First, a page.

Report: Cybersecurity Pact Fails to Deter Chinese Hackers

The cybersecurity pact the United States and China agreed to last month hasn’t stopped Chinese hackers from continuing their efforts to steal intellectual property from U.S. companies, CrowdStrike said Monday.

“Over the last three weeks, CrowdStrike Falcon platform has detected and prevented a number of intrusions into our customers’ systems from actors we have affiliated with the Chinese government,” said Dmitri Alperovitch, CTO at CrowdStrike.

Seven of the companies attacked are in the technology or pharmaceuticals sectors. The primary benefit of such intrusions would be theft of intellectual property and trade secrets, rather than national security-related intelligence collection, he noted.

The countries agreed not to conduct or support cybertheft of intellectual property, including trade secrets and other confidential information, with the objective of giving companies a competitive advantage.

CrowdStrike detected 13 attacks on its clients from Sept. 21 to Oct. 16, according to a chart the company published. Three attacks occurred while Chinese President Xi Jinping Jinping was in the United States meeting with President Obama: One was launched before Xi signed the cyberagreement with the United States and two after the agreement was announced.

“We are aware of this report. We’ll decline comment on its specific conclusions,” a senior administration official said in a statement provided to the E-Commerce Times by National Security Council spokesperson Mark Stroh.

“Regarding China, we [raised] our concerns regarding cybersecurity with the Chinese,” the official continued. “As we move forward, we will monitor China’s cyberactivities closely and press China to abide by all of its commitments.”

Attacks Obscure China’s Involvement

From the point of view of China, which denies its government is behind any kind of hacking of U.S. companies, it’s better that intrusion attacks continue, said Ken Westin, a senior security analyst atTripwire.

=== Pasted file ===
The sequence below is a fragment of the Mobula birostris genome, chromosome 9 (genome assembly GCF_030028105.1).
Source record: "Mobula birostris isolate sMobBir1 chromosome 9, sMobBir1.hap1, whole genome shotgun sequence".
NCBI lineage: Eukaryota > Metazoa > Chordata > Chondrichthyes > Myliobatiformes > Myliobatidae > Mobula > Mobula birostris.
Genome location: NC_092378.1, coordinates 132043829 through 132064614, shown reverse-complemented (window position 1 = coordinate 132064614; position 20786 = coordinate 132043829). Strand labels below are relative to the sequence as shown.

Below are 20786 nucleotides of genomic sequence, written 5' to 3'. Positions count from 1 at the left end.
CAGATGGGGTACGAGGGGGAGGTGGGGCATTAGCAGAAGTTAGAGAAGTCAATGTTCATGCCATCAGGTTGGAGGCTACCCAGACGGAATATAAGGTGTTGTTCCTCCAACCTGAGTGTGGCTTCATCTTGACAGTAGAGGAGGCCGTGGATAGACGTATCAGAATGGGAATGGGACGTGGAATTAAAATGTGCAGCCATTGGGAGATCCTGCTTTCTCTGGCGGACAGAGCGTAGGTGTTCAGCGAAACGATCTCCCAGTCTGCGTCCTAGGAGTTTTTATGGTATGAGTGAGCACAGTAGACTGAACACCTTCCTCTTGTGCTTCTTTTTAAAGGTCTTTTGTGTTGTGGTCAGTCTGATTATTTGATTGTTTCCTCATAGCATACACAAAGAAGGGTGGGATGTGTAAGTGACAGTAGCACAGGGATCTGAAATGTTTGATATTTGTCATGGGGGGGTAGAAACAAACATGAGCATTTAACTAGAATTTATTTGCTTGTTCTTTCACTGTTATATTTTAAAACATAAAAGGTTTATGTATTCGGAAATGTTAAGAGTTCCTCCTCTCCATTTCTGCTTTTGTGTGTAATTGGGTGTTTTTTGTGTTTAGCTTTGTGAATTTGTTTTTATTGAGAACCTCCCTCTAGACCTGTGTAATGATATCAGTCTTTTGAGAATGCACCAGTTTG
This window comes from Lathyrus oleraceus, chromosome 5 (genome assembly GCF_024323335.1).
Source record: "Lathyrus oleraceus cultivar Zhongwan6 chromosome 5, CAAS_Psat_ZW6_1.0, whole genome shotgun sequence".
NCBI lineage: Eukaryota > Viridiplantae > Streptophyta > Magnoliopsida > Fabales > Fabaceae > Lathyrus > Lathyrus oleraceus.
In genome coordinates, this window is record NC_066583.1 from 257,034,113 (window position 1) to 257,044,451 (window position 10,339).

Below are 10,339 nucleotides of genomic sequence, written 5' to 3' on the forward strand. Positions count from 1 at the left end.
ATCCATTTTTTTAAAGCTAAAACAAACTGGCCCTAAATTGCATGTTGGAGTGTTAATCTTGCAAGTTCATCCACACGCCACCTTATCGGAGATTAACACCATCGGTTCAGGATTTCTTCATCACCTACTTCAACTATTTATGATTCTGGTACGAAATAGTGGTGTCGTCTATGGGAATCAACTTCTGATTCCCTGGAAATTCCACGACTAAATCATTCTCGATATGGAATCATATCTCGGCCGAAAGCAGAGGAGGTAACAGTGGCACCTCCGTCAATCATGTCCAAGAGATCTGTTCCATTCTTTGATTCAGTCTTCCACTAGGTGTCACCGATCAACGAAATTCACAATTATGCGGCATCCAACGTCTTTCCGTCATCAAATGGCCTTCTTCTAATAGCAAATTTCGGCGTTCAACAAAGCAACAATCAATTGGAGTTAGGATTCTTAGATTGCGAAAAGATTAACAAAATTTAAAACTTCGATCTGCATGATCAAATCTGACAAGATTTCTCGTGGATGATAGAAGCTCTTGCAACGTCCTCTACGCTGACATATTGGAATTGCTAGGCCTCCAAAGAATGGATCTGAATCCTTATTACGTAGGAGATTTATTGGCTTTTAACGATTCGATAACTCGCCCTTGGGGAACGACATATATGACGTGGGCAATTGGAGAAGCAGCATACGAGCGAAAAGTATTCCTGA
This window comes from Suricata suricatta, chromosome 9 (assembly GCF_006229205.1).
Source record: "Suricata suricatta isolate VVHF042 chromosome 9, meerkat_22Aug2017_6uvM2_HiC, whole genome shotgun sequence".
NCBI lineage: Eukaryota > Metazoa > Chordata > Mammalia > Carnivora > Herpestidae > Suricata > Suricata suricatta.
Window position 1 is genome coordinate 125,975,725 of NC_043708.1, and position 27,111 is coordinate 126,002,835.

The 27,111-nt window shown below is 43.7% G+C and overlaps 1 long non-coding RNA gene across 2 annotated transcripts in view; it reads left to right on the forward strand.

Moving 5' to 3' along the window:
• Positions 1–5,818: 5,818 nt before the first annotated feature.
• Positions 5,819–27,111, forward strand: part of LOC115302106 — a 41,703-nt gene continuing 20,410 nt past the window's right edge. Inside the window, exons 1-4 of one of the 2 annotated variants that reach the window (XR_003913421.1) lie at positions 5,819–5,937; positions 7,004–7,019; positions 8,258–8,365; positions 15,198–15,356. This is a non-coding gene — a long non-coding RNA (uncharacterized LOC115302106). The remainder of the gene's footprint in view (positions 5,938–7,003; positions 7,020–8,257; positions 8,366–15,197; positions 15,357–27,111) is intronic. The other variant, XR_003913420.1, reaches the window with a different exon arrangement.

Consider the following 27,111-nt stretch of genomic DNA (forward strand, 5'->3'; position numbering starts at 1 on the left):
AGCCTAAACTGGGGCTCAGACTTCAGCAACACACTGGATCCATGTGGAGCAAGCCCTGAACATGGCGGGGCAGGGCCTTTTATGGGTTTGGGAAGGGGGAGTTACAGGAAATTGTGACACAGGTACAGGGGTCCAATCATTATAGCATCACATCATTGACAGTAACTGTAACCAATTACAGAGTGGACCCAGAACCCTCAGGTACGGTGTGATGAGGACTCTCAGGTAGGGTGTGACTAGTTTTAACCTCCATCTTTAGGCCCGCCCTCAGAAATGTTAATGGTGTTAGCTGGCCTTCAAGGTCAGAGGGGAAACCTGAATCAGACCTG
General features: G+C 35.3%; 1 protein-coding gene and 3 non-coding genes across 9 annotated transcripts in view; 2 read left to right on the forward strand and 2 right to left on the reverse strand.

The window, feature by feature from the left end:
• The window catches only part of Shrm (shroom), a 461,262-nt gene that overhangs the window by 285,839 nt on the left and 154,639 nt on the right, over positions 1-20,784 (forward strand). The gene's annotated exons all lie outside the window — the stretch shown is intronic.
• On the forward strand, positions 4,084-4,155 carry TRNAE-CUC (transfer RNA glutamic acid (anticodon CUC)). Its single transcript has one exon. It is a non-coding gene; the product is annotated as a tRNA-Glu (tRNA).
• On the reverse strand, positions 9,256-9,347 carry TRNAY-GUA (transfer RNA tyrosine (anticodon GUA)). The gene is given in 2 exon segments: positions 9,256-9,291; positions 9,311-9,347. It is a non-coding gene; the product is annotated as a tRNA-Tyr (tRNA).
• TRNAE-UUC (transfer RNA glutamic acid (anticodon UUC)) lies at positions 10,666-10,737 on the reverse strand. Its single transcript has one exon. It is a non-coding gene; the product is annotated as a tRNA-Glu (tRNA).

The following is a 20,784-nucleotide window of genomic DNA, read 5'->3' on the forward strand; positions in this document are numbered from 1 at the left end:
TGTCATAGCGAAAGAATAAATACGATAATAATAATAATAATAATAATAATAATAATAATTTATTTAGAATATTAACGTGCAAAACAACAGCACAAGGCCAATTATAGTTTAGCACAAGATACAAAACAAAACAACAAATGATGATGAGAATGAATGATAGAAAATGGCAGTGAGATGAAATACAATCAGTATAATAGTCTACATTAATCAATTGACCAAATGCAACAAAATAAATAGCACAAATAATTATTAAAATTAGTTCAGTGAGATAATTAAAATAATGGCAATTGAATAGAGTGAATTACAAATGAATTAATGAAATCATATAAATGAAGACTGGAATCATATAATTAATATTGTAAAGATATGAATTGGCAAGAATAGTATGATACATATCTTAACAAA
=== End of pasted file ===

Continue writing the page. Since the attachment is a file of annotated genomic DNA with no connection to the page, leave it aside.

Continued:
“If these attacks stopped, that would be [admitting] on China’s part that they were actually engaged in corporate espionage,” he told the E-Commerce Times.

“If nothing changes, they can say it’s not the government but a group within China or someone outside of China is using infrastructure within China to do the attacks,” Westin said.

U.S. Not Blameless

If China intended to honor the cyberagreement it forged with the United States, attacks on domestic firms would have stopped before the ink on the document had dried, maintained Richard Stiennon, chief research analyst atIT-Harvest.

“China rules with an iron hand,” he told the E-Commerce Times. “You don’t get away with doing anything illegal there.”

While the United States has been quick to heap criticism on China for its corporate espionage activities, Uncle Sam has contributed to the situation, Stiennon contended.

“The federal government should have been locking down their systems for the last eight years and devising techniques and technologies to do that and then sharing that with the populace,” he said.

“Instead, they’ve sat on their hands and done nothing to protect their own environments and nothing to help the rest of us,” Stiennon continued.

Tear Down That Great Firewall

However, the government can do only so much to protect the data of its citizens and businesses, maintained Steven Fadem, chairman ofGlobal Data Sentinel.

“You can have political treaties and build better firewalls and build a bigger moat around your data, but at the end of the day, if you don’t protect the data itself, none of it is going to be effective,” he told the E-Commerce Times.

“Trying to enforce any sort of international agreement on this scale is challenging at best, so none of us should let our guard down when it comes to protecting our data,” Fadem added.

The Obama administration is taking a wait-and-see approach with China’s enforcement of the cyberagreement.

“If these accusations are true, Obama now needs to act,” said Charles Smith, cofounder

“I think in the past, the American authorities have swept these types of cyberattacks under the carpet. Obama will have to come up with a very good reason for sweeping these under the carpet now,” he told the E-Commerce Times.

“Obama has said that America has the power to take down China’s Great Firewall, and that this is the action they would take in response to cyberattacks,” Smith added. “I think it’s time to take down that wall.”

John Mello is a freelance technology writer and contributor to Chief Security Officer magazine. You can connect with him on Google+.

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